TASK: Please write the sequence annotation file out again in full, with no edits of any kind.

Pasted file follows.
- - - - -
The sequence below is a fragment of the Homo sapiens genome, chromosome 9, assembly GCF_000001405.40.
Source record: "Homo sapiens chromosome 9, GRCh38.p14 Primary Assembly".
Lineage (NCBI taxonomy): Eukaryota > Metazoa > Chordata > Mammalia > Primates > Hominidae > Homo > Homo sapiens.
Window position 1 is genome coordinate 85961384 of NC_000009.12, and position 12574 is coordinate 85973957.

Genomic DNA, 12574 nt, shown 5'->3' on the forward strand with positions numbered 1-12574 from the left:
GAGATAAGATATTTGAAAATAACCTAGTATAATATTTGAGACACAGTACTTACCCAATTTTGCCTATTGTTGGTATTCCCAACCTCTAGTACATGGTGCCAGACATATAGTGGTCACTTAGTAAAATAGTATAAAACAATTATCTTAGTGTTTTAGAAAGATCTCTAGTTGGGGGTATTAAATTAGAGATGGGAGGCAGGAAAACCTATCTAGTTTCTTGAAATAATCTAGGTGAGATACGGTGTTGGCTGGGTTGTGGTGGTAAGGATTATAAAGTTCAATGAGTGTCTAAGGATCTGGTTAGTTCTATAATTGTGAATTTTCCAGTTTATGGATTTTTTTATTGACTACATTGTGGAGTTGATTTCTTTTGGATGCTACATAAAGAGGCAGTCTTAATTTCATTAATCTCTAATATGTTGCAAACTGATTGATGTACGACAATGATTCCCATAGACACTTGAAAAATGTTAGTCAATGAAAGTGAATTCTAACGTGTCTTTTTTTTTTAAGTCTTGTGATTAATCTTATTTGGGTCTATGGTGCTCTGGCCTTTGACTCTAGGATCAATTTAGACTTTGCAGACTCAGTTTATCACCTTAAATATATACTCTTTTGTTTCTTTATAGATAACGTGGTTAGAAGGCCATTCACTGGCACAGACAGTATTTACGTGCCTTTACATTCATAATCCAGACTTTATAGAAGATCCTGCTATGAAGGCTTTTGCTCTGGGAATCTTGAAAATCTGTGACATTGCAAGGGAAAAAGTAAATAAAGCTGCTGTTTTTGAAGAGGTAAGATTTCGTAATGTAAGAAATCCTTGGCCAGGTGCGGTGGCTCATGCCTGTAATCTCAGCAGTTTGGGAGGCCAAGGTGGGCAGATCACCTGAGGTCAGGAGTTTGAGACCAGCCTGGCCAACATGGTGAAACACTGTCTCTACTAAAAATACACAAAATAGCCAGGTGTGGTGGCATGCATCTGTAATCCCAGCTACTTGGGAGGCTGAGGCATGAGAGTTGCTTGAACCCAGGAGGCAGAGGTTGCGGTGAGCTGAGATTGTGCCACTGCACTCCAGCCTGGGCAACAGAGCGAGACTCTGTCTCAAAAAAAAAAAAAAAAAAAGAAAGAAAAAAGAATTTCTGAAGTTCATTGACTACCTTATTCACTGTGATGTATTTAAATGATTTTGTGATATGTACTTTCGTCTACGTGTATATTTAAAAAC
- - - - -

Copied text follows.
The sequence below is a fragment of the Homo sapiens genome, chromosome 9, assembly GCF_000001405.40.
Source record: "Homo sapiens chromosome 9, GRCh38.p14 Primary Assembly".
Lineage (NCBI taxonomy): Eukaryota > Metazoa > Chordata > Mammalia > Primates > Hominidae > Homo > Homo sapiens.
Window position 1 is genome coordinate 85961384 of NC_000009.12, and position 12574 is coordinate 85973957.

Genomic DNA, 12574 nt, shown 5'->3' on the forward strand with positions numbered 1-12574 from the left:
GAGATAAGATATTTGAAAATAACCTAGTATAATATTTGAGACACAGTACTTACCCAATTTTGCCTATTGTTGGTATTCCCAACCTCTAGTACATGGTGCCAGACATATAGTGGTCACTTAGTAAAATAGTATAAAACAATTATCTTAGTGTTTTAGAAAGATCTCTAGTTGGGGGTATTAAATTAGAGATGGGAGGCAGGAAAACCTATCTAGTTTCTTGAAATAATCTAGGTGAGATACGGTGTTGGCTGGGTTGTGGTGGTAAGGATTATAAAGTTCAATGAGTGTCTAAGGATCTGGTTAGTTCTATAATTGTGAATTTTCCAGTTTATGGATTTTTTTATTGACTACATTGTGGAGTTGATTTCTTTTGGATGCTACATAAAGAGGCAGTCTTAATTTCATTAATCTCTAATATGTTGCAAACTGATTGATGTACGACAATGATTCCCATAGACACTTGAAAAATGTTAGTCAATGAAAGTGAATTCTAACGTGTCTTTTTTTTTTAAGTCTTGTGATTAATCTTATTTGGGTCTATGGTGCTCTGGCCTTTGACTCTAGGATCAATTTAGACTTTGCAGACTCAGTTTATCACCTTAAATATATACTCTTTTGTTTCTTTATAGATAACGTGGTTAGAAGGCCATTCACTGGCACAGACAGTATTTACGTGCCTTTACATTCATAATCCAGACTTTATAGAAGATCCTGCTATGAAGGCTTTTGCTCTGGGAATCTTGAAAATCTGTGACATTGCAAGGGAAAAAGTAAATAAAGCTGCTGTTTTTGAAGAGGTAAGATTTCGTAATGTAAGAAATCCTTGGCCAGGTGCGGTGGCTCATGCCTGTAATCTCAGCAGTTTGGGAGGCCAAGGTGGGCAGATCACCTGAGGTCAGGAGTTTGAGACCAGCCTGGCCAACATGGTGAAACACTGTCTCTACTAAAAATACACAAAATAGCCAGGTGTGGTGGCATGCATCTGTAATCCCAGCTACTTGGGAGGCTGAGGCATGAGAGTTGCTTGAACCCAGGAGGCAGAGGTTGCGGTGAGCTGAGATTGTGCCACTGCACTCCAGCCTGGGCAACAGAGCGAGACTCTGTCTCAAAAAAAAAAAAAAAAAAAGAAAGAAAAAAGAATTTCTGAAGTTCATTGACTACCTTATTCACTGTGATGTATTTAAATGATTTTGTGATATGTACTTTCGTCTACGTGTATATTTAAAAAC